On a normal day, I usually have organic, free-range eggs for breakfast, and whole-grain toast. Then for lunch, I’ll grab some sort of salad, and it usually has some sort of grain or legume for carbs – quinoa, garbanzo beans, or kidney beans – and then I’ll add salmon on top of it. I don’t usually eat a ton of meat. I only eat sustainable seafood and beef, that’s it. We have so many frickin’ animals, so the kind of meat I eat really matters to me. I only eat stuff that doesn’t have a lot of crap in it.  So for a snack, Krave Jerky is great – and my kids like it. It doesn’t go bad when you throw it in your backpack. I keep it in the dashboard of my car, which sounds so gross but it’s just so easy, because nuts go everywhere, chips crumble, popcorn makes a mess, cheese and yogurt go bad, so it’s just great. For dinner, I love to go out to eat. It could be Indian, Chinese, sushi, or Mexican. So if I do Mexican food, I’ll get the shrimp fajitas, or corn tortillas. I’ll go to Café Habana, and they’ll bring me guacamole with cucumbers instead of chips, which is so good, dude. The good part of that day is when you fit in your jeans. That’s the key.

How do you practice beauty from the inside out? 

In truth, I think that anything beautiful has to be generated from a mindset. There’s a great quote I really love it, and it goes “I work out because I love my body not because I hate it.” I think having that attitude is so important.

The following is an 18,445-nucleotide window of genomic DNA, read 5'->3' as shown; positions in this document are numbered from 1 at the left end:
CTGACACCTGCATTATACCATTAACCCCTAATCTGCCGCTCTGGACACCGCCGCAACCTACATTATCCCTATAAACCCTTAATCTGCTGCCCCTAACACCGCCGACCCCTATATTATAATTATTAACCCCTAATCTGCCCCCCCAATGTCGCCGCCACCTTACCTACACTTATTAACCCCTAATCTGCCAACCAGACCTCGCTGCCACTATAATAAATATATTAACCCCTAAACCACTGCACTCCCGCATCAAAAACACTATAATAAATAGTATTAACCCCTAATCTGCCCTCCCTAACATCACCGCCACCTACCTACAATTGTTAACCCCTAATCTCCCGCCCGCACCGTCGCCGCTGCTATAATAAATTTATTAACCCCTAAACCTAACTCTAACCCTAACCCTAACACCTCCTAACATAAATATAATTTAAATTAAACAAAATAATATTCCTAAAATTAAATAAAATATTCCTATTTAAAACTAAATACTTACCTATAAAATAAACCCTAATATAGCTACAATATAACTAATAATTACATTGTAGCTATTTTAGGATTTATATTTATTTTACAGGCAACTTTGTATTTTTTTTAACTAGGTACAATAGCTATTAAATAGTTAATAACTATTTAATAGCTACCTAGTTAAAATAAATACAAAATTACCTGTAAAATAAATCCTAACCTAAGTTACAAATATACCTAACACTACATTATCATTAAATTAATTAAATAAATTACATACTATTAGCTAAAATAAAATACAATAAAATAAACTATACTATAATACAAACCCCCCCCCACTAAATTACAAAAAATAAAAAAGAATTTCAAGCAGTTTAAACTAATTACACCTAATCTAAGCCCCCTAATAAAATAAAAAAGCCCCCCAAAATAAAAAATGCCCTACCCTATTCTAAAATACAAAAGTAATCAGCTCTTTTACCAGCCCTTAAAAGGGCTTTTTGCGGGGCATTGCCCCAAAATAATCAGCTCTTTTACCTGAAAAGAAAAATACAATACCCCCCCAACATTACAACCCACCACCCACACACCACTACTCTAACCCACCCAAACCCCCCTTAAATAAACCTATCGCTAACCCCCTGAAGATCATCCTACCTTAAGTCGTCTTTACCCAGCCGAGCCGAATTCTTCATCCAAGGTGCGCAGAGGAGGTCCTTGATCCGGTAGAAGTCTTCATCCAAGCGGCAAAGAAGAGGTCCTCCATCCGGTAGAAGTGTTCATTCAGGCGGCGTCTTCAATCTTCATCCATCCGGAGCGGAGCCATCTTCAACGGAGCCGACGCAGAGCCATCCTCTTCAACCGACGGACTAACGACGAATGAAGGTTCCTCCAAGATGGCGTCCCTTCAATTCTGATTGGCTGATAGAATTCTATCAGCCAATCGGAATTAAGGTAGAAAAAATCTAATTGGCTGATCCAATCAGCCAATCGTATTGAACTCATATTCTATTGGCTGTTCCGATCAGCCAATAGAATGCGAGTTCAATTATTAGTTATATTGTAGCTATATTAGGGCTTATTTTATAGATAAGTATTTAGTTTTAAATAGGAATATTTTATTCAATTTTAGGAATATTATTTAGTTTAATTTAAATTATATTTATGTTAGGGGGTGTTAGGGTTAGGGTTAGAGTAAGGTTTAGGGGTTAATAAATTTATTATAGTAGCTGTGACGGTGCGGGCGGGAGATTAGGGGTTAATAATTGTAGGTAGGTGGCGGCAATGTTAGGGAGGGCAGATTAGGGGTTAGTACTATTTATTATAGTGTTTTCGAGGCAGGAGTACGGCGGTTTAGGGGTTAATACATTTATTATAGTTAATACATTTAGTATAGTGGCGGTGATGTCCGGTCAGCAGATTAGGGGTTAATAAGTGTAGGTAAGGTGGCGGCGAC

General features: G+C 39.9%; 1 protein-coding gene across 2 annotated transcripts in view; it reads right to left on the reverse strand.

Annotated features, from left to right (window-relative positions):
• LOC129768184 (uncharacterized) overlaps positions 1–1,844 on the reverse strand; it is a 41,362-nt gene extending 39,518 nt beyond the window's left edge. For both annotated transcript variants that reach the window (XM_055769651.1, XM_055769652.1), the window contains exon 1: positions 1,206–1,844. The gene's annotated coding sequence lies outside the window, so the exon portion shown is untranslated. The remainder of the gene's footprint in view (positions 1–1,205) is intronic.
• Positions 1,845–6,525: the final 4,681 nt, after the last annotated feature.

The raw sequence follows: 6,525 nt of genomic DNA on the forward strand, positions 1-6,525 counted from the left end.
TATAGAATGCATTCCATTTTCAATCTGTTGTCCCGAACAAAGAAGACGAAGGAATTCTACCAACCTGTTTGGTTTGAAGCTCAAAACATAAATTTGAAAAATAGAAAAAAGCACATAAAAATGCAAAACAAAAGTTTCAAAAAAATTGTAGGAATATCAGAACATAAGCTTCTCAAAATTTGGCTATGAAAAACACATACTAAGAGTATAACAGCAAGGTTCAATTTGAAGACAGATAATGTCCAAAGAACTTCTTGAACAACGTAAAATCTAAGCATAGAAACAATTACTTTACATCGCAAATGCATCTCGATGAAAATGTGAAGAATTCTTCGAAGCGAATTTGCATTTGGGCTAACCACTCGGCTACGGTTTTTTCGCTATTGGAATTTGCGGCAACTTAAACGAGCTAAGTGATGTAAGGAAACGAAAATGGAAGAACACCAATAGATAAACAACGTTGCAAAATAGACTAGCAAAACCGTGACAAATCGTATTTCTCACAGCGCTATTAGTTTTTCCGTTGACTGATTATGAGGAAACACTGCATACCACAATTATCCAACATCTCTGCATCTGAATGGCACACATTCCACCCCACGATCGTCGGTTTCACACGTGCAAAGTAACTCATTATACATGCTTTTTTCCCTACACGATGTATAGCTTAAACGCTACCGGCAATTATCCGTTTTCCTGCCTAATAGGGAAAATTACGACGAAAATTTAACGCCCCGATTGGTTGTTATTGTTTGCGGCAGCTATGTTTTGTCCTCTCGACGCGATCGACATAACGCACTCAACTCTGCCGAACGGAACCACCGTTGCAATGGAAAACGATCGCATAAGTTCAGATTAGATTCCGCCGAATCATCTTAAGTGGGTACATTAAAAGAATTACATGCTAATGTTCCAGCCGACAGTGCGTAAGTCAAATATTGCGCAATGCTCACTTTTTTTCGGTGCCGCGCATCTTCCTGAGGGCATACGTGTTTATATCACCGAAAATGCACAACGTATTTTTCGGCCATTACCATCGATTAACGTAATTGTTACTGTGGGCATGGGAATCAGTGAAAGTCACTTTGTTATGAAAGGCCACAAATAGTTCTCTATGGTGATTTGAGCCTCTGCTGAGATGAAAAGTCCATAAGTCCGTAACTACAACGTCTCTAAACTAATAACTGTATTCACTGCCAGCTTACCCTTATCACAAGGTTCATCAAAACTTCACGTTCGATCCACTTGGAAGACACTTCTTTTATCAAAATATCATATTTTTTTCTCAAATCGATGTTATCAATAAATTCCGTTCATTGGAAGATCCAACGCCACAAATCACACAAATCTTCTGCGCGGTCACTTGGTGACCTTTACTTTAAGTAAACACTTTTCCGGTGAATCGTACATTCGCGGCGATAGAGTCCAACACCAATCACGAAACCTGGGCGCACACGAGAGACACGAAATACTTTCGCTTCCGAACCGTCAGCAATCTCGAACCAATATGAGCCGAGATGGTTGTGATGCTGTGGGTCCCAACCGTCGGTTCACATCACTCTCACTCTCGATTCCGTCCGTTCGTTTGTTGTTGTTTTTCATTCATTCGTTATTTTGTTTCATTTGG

So that mindset I think is crucial, and only from there do I think you can feel worthy of, and capable of, improving the quality of your life. For me personally, I try to workout four times a week. And when I go, I go hard; I make it count. Even if it’s thirty minutes, every thirty minutes is going to count. Sometimes I do free running, sometimes I do yoga, sometimes I do boxing, sometimes I do weight lifting, sometimes I do calisthenics…the whole idea for me is intensity – it’s training multiple muscle groups, in a synergistic and simultaneous way. 

I also find that more and more as I’ve gotten older, it’s really important for me to do brainless stuff.  I still find a way to watch one show a night. I need for my brain to stop. It could be a book on tape in the car for an hour a day. I just want shit to shut down.